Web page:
The Pros And Cons Of France's First Solar Road

467 Words2 Pages
Tourouvre-au-Perche - a small village in Normandy, France - boasts the world’s first solar road. It is made of tempered glass capable of withstanding the pressure of a semi-truck, and it has the same texture of asphalt. This road is currently capable of powering streetlights and warning drivers of upcoming traffic or obstructions using LED lights on the road. It is hoped the roads may one day be used for charging electric cars. The one-kilometer road was unveiled by Ségolène Royal, France’s ecology minister, who has pledged to build one-thousand kilometers of solar roads throughout the country over the next five years. While many see the advantages of having such innovative renewable energy, many critics are worried about cost. The vice-president of Network for Energetic Transition (CLER), Marc Jedliczka said, “It’s without doubt a technical advance but, in order to develop renewables, there are other priorities than a gadget of which we are more certain that it’s very expensive than the fact it works,” (source). With one kilometer of solar road costing France five million euros, over five million U.S. dollars, Jedliczka along with other critics worry that the advantages of a solar road will not outweigh the cost it takes to make these specialized solar panels. France is not the only country exploring solar roads.…show more content…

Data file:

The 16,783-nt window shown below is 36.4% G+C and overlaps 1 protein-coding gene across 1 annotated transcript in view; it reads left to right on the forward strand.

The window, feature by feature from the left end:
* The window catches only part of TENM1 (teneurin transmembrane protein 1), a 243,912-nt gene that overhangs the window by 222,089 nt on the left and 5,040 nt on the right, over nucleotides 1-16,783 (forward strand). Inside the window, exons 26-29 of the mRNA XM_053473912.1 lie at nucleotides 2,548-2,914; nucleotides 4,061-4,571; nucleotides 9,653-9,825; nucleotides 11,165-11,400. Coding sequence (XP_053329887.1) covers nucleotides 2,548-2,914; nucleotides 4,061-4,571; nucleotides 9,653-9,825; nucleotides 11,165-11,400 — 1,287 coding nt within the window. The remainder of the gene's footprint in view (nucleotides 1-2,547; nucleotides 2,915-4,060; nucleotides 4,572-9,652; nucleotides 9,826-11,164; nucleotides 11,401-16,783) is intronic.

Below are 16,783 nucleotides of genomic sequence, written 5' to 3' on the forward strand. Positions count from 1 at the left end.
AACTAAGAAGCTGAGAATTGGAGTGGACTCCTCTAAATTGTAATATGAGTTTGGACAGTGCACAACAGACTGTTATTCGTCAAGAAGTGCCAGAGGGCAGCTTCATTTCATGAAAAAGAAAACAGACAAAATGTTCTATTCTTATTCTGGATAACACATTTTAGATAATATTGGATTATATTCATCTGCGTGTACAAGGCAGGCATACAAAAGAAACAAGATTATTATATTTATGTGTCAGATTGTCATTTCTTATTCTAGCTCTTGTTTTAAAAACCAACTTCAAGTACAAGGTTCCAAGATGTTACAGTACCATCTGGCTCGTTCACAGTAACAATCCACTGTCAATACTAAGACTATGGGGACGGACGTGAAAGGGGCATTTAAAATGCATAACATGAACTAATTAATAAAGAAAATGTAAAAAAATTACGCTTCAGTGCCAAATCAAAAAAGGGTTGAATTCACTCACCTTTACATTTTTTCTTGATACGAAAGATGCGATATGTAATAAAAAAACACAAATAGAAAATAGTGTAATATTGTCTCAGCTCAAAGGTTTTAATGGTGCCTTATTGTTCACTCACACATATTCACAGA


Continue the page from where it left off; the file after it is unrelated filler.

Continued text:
Cuthbertson mainly uses basic facts and quotes to inform the reader of the French solar roads. Throughout the article, however, his intent seems to be to promote the roads, and Cuthbertson does not talk much about the economic difficulty of the roads. He instead chooses to mainly talk about the technological innovation they represent and the advantages of this new green energy resource. His bias toward the solar road does not affect reliability, because he does state the economic concerns and gives the price to make the
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